Enbridge plots new U.S. oil line; profit dips
By Jeffrey Jones
CALGARY, Alberta (Reuters) - Enbridge Inc ENB.TO said on Friday it is teaming up with Dallas-based Energy Transfer Partners ETP.N in the latest conversion of a natural gas pipeline to oil use, a $3.4 billion project to move large volumes of Canadian crude to Louisiana refineries.
Calgary-based Enbridge, which also reported an 8 percent dip in fourth-quarter profit, said the conversion should help reduce the deep discount on heavy Canadian crude that has pressured producer profits and the economies of Alberta and Canada.
That wide spread between the price of Alberta's oil sands-derived crude and U.S. benchmark light oil is due to growing production and limited capacity to move the crude to markets.
Under the plan, the companies would ship 420,000-660,000 barrels a day of Canadian and North Dakota oil to St. James, Louisiana, from Enbridge's pipeline network in southern Illinois. That system is undergoing C$15 billion ($15 billion)worth of expansions.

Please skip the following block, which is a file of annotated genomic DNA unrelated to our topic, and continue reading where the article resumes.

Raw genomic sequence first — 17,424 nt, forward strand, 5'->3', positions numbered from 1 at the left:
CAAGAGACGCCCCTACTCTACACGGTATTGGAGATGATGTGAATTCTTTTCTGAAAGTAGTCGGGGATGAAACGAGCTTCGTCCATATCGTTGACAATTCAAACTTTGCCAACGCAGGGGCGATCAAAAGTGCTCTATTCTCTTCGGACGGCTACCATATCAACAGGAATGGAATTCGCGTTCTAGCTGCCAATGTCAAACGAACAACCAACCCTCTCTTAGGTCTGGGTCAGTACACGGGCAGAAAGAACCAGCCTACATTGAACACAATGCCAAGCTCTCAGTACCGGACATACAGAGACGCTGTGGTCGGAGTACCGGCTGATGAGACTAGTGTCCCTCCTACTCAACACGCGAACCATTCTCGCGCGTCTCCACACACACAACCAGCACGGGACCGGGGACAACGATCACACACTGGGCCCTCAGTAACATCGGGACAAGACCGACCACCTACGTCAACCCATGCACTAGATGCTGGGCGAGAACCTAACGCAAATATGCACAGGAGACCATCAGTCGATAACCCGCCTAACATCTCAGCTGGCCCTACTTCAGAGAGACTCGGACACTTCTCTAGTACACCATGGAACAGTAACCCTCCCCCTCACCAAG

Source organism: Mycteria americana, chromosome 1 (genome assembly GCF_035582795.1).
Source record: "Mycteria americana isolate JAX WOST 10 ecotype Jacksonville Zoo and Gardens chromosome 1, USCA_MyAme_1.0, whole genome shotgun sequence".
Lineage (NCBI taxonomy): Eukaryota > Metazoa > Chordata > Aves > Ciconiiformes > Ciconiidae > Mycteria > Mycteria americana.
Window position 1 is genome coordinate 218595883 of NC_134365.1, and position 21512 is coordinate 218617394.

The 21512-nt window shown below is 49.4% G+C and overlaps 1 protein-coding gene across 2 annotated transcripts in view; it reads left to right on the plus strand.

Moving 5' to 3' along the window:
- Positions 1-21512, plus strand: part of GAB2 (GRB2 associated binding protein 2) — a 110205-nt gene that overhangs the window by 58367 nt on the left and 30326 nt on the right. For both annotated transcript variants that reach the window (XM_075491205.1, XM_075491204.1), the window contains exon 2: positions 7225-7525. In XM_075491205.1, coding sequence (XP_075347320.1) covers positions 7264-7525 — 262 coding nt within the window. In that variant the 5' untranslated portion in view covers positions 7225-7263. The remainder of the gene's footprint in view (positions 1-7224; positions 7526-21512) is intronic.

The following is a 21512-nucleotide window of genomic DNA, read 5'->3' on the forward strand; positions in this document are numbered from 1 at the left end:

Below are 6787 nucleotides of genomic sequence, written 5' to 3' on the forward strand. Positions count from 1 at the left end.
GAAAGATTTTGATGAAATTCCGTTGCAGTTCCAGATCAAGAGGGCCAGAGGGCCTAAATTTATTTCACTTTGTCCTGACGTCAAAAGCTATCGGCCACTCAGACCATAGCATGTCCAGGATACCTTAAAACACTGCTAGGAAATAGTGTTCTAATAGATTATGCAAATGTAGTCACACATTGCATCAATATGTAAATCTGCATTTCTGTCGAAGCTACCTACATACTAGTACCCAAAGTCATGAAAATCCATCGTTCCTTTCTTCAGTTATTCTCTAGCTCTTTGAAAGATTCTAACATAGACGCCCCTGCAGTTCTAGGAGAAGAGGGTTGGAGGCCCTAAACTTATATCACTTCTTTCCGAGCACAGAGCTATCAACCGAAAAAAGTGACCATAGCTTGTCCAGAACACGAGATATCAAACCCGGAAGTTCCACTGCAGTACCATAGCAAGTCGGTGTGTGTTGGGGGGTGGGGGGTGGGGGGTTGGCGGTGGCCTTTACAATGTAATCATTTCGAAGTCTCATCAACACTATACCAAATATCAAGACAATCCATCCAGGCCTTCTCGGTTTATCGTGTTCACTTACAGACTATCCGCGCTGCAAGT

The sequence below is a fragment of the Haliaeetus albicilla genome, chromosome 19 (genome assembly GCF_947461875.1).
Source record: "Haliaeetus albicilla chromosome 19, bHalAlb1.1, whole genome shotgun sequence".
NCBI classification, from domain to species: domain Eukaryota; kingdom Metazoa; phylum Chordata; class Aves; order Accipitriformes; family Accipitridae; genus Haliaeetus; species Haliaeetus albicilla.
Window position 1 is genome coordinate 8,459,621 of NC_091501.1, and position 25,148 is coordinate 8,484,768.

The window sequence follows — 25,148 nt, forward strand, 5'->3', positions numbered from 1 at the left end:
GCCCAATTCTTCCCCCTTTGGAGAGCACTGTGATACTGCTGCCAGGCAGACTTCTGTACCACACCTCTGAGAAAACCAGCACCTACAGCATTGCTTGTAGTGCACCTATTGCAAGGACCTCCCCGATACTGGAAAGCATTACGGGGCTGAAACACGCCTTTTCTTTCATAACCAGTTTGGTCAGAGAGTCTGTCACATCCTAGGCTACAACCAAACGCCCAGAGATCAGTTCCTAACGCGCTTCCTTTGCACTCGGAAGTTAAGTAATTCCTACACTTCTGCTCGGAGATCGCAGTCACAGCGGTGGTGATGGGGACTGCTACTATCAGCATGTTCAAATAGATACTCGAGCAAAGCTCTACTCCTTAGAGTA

"We're taking advantage of existing pipe in the ground, so not only are we minimizing the environmental footprint, but we can get it flowing to market sooner -- that's very important in terms of the price disparities we're talking about -- and at a lower cost than a new build," Enbridge Chief Executive Al Monaco said in a conference call.
The project would extend about 700 miles and could be in service by 2015, pending U.S. regulatory approvals.
Rival TransCanada Corp TRP.TO converted a stretch of Canadian natural gas line to oil use for its initial Keystone pipeline to the U.S. Midcontinent from Alberta, which started in 2010. It is planning a similar project for a new oil route to Quebec and Eastern Canada.
Enbridge has already expanded access to the western U.S. Gulf refining region by reversing the flow direction, then expanding, the Seaway pipeline between Cushing, Oklahoma, and the Houston area, in partnership with Enterprise Products Partners EPD.N. Continued...